If you were to ask Pierre-Luc Dubois and Adam Lowry, they’d likely say they’d rather have completed in the Stanley Cup Playoffs rather than the 2022 IIHF World Championship in Finland.
Despite that, the pair of centres — two of five Jets’ players or prospects to suit up for their countries — were both were instrumental to Canada’s silver-medal win.
Dubois Dominates on Top Line
The pending RFA kept the momentum from his bounce-back 60-point 2021-22 season going, and strengthened the case for a lucrative contract extension this summer even further.
The 23-year-old power forward was nothing less than dominant throughout the tournament while skating as the first-line centre with two other electric young players in Dylan Cozens on his left and Drake Batherson on his right.
Dubois recorded seven goals and six assists for 13 points and a plus-11 rating in 10 games, finishing second on the team in points and third in the tournament. This included three power play markers and one game-winning goal.
He had a trio of two-goal games — against Germany to open the tournament on May 13, against Slovakia on May 16, and against and France on May 24. He was held off the scoresheet just three times.
Perhaps his best performance of the tournament came in the quarterfinal against Sweden. He scored in the third period as part of Canada’s unlikely comeback from down 3-0 after two periods. He also had a hand in the overtime game-winner, dishing out the secondary assist on Batherson’s tally that sent Canada to the semifinals.
Dubois’ effort levels for the Jets this season were always off the chart and he displayed the same type drive representing Canada. If there was any doubt going into the tournament that his favourite place to be is in the thick of things, there can be none after.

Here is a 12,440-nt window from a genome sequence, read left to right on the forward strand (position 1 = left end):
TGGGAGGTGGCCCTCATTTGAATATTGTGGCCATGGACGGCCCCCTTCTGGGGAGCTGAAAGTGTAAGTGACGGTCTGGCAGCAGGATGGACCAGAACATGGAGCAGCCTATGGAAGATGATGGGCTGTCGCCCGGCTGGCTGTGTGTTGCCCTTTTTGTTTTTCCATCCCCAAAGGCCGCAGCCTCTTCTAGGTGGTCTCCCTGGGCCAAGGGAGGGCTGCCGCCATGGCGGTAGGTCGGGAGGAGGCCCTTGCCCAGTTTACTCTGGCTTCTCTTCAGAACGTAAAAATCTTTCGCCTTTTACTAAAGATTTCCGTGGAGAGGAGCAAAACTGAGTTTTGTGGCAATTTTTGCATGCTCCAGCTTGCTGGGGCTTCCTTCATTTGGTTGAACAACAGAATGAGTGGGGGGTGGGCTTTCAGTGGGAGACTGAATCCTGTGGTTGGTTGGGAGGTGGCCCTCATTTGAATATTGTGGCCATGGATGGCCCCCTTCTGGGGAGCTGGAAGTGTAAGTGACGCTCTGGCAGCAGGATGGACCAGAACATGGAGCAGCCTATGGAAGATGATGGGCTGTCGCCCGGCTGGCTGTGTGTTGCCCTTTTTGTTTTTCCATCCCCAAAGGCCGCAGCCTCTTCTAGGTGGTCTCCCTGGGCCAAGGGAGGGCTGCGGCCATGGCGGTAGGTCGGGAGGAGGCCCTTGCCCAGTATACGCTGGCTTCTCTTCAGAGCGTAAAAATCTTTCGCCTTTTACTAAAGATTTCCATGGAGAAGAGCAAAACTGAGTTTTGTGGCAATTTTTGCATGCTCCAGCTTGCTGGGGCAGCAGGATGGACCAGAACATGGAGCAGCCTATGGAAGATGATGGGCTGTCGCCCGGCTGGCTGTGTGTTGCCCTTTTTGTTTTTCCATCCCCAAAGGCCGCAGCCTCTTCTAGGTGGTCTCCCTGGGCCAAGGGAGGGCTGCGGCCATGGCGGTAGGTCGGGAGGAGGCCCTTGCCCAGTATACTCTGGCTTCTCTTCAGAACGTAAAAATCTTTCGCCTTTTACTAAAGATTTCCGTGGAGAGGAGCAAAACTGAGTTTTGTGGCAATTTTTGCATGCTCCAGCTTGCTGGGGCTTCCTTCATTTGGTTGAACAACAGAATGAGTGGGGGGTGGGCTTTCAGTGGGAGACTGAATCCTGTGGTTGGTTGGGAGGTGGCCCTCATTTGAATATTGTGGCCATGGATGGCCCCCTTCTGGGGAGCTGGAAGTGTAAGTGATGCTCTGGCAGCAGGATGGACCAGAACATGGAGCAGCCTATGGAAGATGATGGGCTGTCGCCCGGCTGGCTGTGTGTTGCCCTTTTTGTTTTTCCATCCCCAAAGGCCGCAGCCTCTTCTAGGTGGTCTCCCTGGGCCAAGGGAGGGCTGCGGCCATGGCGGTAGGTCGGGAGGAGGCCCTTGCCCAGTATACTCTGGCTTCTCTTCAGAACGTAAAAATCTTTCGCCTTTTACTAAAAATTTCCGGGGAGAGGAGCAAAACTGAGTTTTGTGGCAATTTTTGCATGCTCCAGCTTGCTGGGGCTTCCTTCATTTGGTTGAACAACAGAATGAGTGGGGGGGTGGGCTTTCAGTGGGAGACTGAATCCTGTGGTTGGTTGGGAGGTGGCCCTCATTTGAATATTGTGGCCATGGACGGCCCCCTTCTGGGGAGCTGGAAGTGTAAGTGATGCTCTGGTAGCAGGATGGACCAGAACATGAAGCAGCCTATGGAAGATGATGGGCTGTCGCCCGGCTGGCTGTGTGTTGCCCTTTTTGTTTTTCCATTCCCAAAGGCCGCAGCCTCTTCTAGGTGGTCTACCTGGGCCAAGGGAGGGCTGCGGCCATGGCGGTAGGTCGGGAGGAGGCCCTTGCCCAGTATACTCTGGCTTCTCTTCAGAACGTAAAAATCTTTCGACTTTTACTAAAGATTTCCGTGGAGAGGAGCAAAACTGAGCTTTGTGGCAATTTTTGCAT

Lowry a Scoring Threat on Third Line
Lowry had a slow first-half for the Jets in 2021-22, recording just eight points (3 goals, 5 assists) in his first 41 games through the end of January. He picked it up in the second half, finishing the season with 13 goals and eight assists for 21 points.
He had no such problems getting started in Finland, assisting Canada’s first goal of the tournament against Germany. The 29-year-old operated at nearly a point-per-game clip on the third line with Max Comtois to his left and Nicholas Roy, ending the tournament with five goals and four assists for nine points.
Lowry was a shorthanded scoring threat for the Jets’ throughout the season, tallying three. A penalty-kill mainstay for Canada, he kept that trend going, scoring a shorthanded breakaway marker against Switzerland.
Schmidt Grabs Bronze, Ehlers Averages a Point-Per-Game
Jets’ defenseman Nate Schmidt suited up for the United States, recording two goals and four assists for six points. He fell just short of a medal as the U.S. was thumped by Czechia 8-4 in the bronze medal game. Schmidt, the oldest member of the U.S. squad at 30 years old, was among the tournament’s ice-time leaders.
Nikolaj Ehlers and Denmark did not qualify for the knockout round. Despite that, the tournament was successful for the speedy forward as he put up a point per game, recording one goal and six assists in seven contests.
Berlin native and Manitoba Moose star defenseman Leon Gawanke joined Germany late after the Moose were eliminated by the Milwaukee Admirals in the first round of the Calder Cup Playoffs. The 22-year-old played in four games and recorded one assist, with his team being eliminated in the quarterfinals by Czechia.
Jets Hope to Be on Different Stage Next May
While Dubois and Lowry didn’t go home with gold, falling 4-3 in overtime to the host Finns in the Gold Medal game, they can feel proud both of the way they represented their country to the best of their abilities and second for showing on the world stage how electric Jets players can be.
Perhaps in 2022-23, under a new head coach who brings a fresh outlook and ideas, Dubois, Lowry, and the rest of the Jets can put on these types of performances in the Stanley Cup Playoffs.
Declan Schroeder is a 27-year-old communications specialist and freelance journalist in Winnipeg, Manitoba. He holds a diploma in Creative Communications with a major in journalism from Red River College and a bachelors in Rhetoric and Communications from the University of Winnipeg.
Deeply rooted in the city’s hockey culture, the original Jets skipped town when he was two and the 2.0 version came onto the scene when he was 17.